While he has not used the word, President Obama's very first act, even before being sworn in, was to reorganize. As Jessica said yesterday, at the stroke of noon, January 20, 2008, the White House website changed, and with it a new, reorganized Executive Office of the President went into effect.
Having kept a close eye on the various Executive Branch charts over the past few months, I can now report on the major changes as I perceive them, including promotions, additions, and deletions to the president’s core staff structure. These reorganizations reflect profound changes in emphasis and priorities, adaptations to the external environment (literally), and a respect for the complexity of the job. All of this comes through in a number of new functions focused directly on the importance of organization itself.
Until today, our digital US Government organization chart used the Executive Office/White House structure of the Bush Administration as its basis. Each time, Pres-elect Obama made appointments and nominations, we entered those new names into existing positions, as we did when Larry Summers was named director of the National Economic Council. When a new position, such as Carol Browner’s remit to connect energy and climate, we engaged in some guesswork, trying to figure out how these new posts would hook together. Now we know.
President Obama's first appointment was Rahm Emanuel as Chief of Staff to the President, who now runs the Executive Office. From what we can tell, Emanuel has 19 people reporting directly to him--ranging from senior advisors such as David Axelrod and Valerie Jarrett to James Jones, Director of the National Security Council. One of those 19 positions is that of the "White House Office" itself, which, in turn, is run, we think, by one of two Deputy Chiefs of Staff, either Mona Sutphen or Jim Messina. (This use of dual deputies is already a departure from the apparent Bush rule of one deputy.) While we can't quite determine yet whether Sutphen or Messina has this job, one of the two deputies has 23 people on staff, comprising a second group of advisors, offices, and councils that are two steps below the root of power.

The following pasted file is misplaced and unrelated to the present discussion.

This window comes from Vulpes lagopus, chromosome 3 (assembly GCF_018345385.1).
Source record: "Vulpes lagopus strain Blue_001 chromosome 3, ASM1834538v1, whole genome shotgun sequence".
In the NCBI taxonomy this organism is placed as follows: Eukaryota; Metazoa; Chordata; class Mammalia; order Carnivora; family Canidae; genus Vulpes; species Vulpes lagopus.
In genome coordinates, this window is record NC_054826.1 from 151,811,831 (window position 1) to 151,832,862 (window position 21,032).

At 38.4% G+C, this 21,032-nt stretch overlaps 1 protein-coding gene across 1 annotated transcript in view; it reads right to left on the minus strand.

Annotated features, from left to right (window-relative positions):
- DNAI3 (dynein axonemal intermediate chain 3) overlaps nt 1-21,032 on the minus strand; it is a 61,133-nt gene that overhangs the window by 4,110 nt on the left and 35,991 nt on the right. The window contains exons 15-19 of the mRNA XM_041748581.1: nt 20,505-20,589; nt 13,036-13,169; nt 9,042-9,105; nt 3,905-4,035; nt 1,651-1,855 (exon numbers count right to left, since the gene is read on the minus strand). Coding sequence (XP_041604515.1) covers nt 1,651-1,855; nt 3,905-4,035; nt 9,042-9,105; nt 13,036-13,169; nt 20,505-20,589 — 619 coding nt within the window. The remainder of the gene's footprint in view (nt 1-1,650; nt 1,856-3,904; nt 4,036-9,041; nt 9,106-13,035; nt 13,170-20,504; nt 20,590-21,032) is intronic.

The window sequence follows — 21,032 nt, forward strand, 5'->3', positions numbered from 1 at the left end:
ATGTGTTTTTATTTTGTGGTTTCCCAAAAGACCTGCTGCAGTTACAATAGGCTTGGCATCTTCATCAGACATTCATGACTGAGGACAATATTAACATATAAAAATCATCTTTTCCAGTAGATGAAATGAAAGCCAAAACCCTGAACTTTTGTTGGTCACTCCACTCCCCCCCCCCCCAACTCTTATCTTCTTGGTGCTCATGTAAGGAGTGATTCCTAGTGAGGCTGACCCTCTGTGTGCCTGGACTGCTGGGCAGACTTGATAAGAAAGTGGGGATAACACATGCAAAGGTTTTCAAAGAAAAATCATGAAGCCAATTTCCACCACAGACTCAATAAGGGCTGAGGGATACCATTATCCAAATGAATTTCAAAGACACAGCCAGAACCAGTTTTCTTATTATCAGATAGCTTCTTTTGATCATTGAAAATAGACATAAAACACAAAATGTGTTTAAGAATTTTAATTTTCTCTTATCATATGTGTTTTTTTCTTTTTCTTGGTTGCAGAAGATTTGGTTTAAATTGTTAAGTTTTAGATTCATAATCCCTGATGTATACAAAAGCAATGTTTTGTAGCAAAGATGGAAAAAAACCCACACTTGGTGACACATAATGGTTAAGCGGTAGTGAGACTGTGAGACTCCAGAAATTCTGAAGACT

Both the Chief of Staff and the Deputy Chief of Staff, with 19 and 23 direct reports respectively, are what we call “hub” positions in the US government, which we discuss extensively in our report and blog post on “Analyzing the Organization as a Network.”
Meanwhile, five organizations have been "promoted," their org-chart boxes having been moved up a level in the White House Office:
· Domestic Policy Council (Melody Barnes);
· National Economic Council (Summers);
· Office of National AIDS Policy;
· Privacy and Civil Liberties Oversight Board; and
· White House Military Office.
Then there are nine new boxes representing official functions that simply were not there before:
· Chief of Staff's Office;
· Office of Energy and Climate Change Policy (Browner);
· Office of Management and Administration;
· Oval Office Operations;
· Office of Presidential Personnel;
· Office of Urban Affairs Policy;
· Office of Social Innovation (!); and
· A splitting of the position of Advance and Appointments into two functions
And two organizations have been eliminated:
· Office of Faith-based and Community Initiatives; and
Missing from the list (so far as I can tell) and unaccounted for is the announced, and highly unusual, Office for Health Care Reform and its Director, Health and Human Services (HHS) Secretary Tom Daschle.
Based on press releases from the Obama-Biden change.gov site and the newer, but not complete, list of Nominations & Appointments on the whitehouse.gov site, we've been able to map about 50 positions in the Executive Office of the President. This means that we've got about half of them as press accounts of the President’s January 21 briefing for his staff, (the one announcing a pay freeze and emphasizing transparency), indicate that the staff as a whole numbers around 100.
To carry transparency the next step and to set a good example for other government departments and agencies to follow, we believe that President Obama should immediately publish the org chart of his office. In our view, such a chart should include names and responsibilities, indicating where jobs have been filled and where there are empty spots still awaiting appointments. Although all the departments publish org charts (you can see these charts on our site), the Bush White House's chart never went deeper than the two-level structure we just discussed.